Cocktail Culture: Bourbon Basics to Mezcal Favorites in Dallas

by Kelsy Chauvin
EDGE Media Network Contributor
Tuesday Jun 9, 2015

For many people, the Dallas drinking scene involves two things: a beer and a shot. But the latest from Big D is a cocktail landscape that not only adds gusto to old favorites, it shakes and stirs in ways that are giving other spirit-loving cities something to talk about.

In Texas where the margarita reigns supreme, mixologist Leann Berry is royalty. Berry, a former stand-up comedian and local TV celebrity, is the renowned bar manager at Uptown's contemporary-Mexican restaurant Komali.

"I'm known for my margaritas," says Berry. "I've got some great spicy ones. But my big thing with margaritas and any drink I make is fresh ingredients."

So behind Komali's long, sleek white bar are flavors that read like a farmer's-market inventory: watermelon, mango, peppers, prickly pear, pineapple, basil, mint, and blood oranges -- and true to her name, many a colorful berry. With them she whips up drinks like the Caliente Clementine using tangerine puree and habaneros, and the Black Passion Margarita with blackberry puree and passion fruit.

Her concoctions also play well with vodka, gin, mezcal, and other spirits, each of them suited to Komali's playful-chic style. But it's tasty tequila drinks that have earned Berry the most awards, including D Magazine's "best margarita in Dallas" and "best bartender in Dallas." When she's not mixing up some of the city's best drinks, you may find Berry raising money for local charities like the local LGBT Resource Center. But most of the time you'll find her at Komali's, where you can pull up one of the comfy bar seats, have a laugh and enjoy a true master at work.

Cook Hall
Rocking the upscale-pub vibe, Cook Hall is a cozy surprise inside the otherwise mod W Dallas - Victory. Along with impressive beer and wine lists, this atypical hotel bar stirs up specialty cocktails that suit its uncommon style. That includes the Hibiscus Flip with its namesake flower liqueur and egg white shaken with gin;
Sangria with Passion Fruit; and the Texas Hound that blends Deep Eddy Ruby Red Vodka with St. Germain and cranberry juice.

But this bar's real standout is the chance to play bartender with the Cook Hall Cocktail Kit. Five dollars sets you up with an old-fashioned toolkit stocked with barware and basic mixers like bitters, soda, herbs, and simple syrup. Pick your liquor for another $10 or so and get mixing. Cook Hall is proud of its house-made shrubs, so add even more zing with apricot, plum or other fruity and herbaceous liqueurs.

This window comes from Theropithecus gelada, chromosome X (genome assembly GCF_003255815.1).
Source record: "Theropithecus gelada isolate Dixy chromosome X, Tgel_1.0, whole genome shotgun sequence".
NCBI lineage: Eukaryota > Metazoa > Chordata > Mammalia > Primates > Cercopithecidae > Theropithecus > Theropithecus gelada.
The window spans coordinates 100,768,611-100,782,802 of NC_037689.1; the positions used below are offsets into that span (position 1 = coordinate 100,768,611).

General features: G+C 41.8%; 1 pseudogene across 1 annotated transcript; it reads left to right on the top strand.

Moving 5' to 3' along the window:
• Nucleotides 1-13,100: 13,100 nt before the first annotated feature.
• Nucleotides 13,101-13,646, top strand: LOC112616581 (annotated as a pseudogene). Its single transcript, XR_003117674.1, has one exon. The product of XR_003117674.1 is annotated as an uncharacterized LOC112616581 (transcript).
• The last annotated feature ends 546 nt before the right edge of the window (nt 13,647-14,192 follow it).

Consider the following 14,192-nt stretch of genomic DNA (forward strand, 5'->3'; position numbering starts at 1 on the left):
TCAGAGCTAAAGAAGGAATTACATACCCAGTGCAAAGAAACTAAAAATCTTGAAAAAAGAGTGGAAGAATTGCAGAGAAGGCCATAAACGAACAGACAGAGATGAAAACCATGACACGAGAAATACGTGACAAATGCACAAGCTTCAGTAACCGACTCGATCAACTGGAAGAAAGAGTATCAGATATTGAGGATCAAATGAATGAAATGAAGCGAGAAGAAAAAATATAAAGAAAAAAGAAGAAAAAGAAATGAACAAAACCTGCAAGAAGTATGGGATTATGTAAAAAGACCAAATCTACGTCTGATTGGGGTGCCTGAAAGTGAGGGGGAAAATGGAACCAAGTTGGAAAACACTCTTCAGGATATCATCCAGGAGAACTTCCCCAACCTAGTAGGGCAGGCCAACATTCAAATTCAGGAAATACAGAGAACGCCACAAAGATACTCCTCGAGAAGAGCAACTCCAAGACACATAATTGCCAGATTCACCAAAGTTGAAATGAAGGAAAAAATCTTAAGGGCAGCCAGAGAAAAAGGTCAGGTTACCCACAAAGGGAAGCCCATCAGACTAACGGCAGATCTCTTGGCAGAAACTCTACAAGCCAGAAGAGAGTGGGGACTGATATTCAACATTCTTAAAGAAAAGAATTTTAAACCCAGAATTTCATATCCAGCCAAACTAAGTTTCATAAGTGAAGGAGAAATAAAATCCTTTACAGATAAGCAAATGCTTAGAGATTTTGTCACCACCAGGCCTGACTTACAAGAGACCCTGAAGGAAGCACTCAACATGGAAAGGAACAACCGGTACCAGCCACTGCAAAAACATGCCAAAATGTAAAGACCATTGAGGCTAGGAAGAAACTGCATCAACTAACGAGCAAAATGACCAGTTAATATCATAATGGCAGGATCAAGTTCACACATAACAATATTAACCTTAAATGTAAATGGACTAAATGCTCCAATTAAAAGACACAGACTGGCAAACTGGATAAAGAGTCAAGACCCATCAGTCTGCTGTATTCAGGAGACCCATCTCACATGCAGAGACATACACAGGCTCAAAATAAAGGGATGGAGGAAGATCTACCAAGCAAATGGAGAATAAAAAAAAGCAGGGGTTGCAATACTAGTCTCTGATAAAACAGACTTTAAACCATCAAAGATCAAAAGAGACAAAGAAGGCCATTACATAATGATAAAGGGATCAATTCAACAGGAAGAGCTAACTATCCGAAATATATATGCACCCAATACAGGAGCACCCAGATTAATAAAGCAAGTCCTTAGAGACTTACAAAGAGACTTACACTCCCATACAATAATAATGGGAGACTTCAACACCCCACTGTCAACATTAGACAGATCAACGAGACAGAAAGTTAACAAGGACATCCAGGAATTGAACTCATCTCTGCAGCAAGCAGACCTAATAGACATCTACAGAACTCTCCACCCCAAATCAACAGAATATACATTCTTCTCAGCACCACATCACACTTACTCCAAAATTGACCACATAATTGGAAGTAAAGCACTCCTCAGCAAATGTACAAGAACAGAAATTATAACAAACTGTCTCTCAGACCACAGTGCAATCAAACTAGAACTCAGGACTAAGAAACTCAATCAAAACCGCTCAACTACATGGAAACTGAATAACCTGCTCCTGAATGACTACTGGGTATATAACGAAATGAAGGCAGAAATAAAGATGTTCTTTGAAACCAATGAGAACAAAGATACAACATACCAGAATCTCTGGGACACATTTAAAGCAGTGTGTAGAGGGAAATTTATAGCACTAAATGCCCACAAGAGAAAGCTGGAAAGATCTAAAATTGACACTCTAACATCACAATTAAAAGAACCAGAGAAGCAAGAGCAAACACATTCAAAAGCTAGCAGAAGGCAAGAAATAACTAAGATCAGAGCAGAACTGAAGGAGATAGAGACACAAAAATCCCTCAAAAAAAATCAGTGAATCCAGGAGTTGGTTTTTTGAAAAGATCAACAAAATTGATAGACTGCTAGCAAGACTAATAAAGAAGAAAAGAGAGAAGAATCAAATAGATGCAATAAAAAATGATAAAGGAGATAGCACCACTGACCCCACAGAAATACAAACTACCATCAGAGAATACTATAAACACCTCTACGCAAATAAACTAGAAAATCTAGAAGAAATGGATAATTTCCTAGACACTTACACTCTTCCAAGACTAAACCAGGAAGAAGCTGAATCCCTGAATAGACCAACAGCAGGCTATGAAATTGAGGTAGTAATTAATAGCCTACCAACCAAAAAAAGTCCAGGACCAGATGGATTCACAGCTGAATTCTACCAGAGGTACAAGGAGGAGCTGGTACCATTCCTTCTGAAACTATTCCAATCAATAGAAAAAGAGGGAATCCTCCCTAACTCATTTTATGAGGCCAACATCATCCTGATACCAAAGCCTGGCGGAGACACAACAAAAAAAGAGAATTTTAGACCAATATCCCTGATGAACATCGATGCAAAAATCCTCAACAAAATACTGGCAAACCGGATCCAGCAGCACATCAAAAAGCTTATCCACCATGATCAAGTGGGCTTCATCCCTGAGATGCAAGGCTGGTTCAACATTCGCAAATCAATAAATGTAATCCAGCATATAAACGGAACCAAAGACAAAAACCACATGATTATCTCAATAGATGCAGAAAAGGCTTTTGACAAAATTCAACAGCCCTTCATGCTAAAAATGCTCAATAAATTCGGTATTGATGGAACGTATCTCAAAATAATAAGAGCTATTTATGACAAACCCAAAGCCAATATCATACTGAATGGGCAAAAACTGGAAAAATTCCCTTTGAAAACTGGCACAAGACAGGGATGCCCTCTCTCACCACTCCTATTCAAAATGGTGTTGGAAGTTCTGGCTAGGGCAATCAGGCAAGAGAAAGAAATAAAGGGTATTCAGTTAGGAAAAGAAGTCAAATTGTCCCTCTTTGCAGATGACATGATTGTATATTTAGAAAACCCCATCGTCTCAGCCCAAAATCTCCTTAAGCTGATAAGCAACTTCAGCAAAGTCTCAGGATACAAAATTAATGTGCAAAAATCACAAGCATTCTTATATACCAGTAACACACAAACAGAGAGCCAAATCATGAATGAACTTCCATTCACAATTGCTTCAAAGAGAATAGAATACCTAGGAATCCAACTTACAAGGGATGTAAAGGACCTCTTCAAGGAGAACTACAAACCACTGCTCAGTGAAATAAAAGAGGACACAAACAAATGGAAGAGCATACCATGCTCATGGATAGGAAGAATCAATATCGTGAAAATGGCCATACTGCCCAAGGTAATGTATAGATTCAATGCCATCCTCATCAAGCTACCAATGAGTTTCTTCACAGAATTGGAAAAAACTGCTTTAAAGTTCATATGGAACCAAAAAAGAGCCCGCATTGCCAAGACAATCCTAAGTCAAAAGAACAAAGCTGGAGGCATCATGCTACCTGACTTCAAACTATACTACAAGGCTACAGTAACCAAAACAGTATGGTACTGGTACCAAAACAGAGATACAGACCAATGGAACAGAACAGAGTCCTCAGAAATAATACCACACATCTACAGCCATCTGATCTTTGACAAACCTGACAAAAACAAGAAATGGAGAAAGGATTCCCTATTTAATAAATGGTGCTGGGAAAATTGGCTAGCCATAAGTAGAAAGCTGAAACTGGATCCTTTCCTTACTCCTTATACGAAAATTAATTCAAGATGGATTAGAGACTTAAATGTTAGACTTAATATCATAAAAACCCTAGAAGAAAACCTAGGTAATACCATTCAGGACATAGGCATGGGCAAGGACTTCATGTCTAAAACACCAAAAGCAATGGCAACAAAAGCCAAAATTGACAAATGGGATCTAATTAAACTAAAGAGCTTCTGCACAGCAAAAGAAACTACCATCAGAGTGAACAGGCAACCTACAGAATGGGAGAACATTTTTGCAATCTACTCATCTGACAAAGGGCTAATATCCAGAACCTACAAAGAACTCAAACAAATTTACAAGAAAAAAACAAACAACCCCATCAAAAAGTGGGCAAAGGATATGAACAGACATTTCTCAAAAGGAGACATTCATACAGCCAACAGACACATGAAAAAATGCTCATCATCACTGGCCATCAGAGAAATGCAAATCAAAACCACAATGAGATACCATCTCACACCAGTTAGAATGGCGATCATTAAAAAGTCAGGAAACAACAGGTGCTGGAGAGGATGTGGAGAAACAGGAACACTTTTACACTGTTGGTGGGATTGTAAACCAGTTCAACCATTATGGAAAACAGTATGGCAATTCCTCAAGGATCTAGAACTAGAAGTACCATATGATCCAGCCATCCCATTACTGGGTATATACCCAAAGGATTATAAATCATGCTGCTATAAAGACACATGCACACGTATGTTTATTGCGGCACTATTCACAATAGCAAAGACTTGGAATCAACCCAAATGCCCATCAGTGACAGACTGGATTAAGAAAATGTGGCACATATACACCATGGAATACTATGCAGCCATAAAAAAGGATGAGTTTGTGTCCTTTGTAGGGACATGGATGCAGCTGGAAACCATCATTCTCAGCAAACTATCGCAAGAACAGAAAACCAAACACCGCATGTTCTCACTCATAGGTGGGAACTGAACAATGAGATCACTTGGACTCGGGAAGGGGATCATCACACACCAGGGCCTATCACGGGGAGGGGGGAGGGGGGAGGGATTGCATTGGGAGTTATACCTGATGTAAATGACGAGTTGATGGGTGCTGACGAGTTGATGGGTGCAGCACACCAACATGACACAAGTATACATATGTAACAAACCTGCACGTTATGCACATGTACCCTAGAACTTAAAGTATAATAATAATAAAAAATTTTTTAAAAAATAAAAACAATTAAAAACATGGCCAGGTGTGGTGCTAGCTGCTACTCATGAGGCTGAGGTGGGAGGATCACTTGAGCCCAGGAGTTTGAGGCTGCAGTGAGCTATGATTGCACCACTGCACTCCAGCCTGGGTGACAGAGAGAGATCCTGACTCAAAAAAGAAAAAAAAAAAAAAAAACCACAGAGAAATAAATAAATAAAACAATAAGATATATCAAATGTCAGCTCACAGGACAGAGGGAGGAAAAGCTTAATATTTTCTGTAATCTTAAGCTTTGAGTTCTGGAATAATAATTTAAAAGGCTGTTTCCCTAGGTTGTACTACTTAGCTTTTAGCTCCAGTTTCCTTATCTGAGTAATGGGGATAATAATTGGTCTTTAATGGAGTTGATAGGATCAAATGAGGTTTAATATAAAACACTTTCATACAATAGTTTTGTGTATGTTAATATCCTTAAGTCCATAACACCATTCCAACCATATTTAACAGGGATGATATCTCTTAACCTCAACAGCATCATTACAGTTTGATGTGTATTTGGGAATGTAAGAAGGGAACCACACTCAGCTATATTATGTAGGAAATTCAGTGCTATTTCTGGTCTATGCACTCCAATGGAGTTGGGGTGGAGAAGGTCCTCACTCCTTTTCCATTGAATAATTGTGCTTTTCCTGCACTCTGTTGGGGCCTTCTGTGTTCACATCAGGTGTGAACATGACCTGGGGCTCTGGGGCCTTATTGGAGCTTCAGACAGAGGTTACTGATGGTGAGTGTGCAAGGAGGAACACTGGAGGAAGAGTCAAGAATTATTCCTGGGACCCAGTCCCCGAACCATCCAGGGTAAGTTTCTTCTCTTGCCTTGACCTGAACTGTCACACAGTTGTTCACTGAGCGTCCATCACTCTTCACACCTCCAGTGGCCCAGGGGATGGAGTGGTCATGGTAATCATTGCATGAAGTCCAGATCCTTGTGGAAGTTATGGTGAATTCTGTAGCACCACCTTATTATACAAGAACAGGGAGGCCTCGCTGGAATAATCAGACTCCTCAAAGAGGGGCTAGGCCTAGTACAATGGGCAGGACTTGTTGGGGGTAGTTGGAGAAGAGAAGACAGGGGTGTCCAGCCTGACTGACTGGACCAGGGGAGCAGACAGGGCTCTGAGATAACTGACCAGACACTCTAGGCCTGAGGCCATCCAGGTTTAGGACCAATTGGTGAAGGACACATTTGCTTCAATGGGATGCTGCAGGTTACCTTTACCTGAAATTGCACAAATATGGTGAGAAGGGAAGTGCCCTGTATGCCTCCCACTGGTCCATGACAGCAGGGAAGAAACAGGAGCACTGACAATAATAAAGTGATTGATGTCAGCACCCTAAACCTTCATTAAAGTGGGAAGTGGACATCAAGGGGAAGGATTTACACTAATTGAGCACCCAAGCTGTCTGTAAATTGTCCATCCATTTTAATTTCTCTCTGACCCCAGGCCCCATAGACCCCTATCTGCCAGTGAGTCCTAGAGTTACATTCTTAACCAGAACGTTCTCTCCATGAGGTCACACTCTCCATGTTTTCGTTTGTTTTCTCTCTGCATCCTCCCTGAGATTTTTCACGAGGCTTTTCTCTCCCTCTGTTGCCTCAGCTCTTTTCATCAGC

And thanks to the kit's notebook, you can jot down your recipe legacy, and check out what intoxicating combinations came before you. Consider it a way for you and a date to compare notes about something other than each other.

Five Sixty
There's chic, and there's outright fancy. Towering 560 feet above downtown, the bar at Wolfgang Puck's Five Sixty is a posh place to sip away the evening like you're part of the Ewing family. The restaurant and its sexy bar are located inside the Reunion Tower, Dallas's own skyline landmark since 1978 (coincidentally, the very year "Dallas" debuted on TV).

From its revolving floor, patrons can face the panoramic view with fine cocktails in hand. Gin is big here, a good spirit to pair with Puck's zesty Asian dishes. (Don't miss the discounted happy-hour food menu.) It's also the go-to lounge for drinks made with Aperol, Campari, ginger liqueur, and other sophisticated flavors, as well as a solid selection of sake.

And in case motion may send you flying in the wrong direction, there's also a stationary, illuminated-glass bar from which to let the city's top cocktails shine.

Henry's Majestic
In a thirsty city like Dallas, choosing a proper time of day to start drinking is not an issue. So head directly to Henry's Majestic in Highland Park to get your weekend mimosa fix in style. Along with hearty brunch dishes, you'll appreciate the "sparkling bar" where you can dress up your $10 choice of bubbles with a cornucopia of fresh juices, housemade cordials and seasonal fruit.

The restaurant made a splash when it opened in late 2014, with Hell's Kitchen veteran chef Roe DiLeo and barman Alex Fletcher building daring, internationally tinged food and cocktail menus that marry sharp, refreshing and sometimes sweet flavors. The smart-rustic d├ęcor makes a welcome place to imbibe indoors, on the enclosed patio, or under the bar's neon "Prescriptions" sign.

And about that brunch... if bubbles aren't your thing, maybe the Sunday Fix shot made with a freshly shucked oyster, mescal spritz, ponzu, basil and sriracha will tempt you. If not, there's always the rousing Garden Bloody Mary, made with cilantro and Fresno chili-infused vodka -- available over the counter, no prescription needed.

Kelsy Chauvin is a writer, photographer and marketing consultant based in Brooklyn, New York. She specializes in travel, feature journalism, art, theater, architecture, construction and LGBT interests. Follow her on Instagram and Twitter at @kelsycc.

Cocktail Culture

This story is part of our special report titled "Cocktail Culture." Want to read more? Here's the full list.


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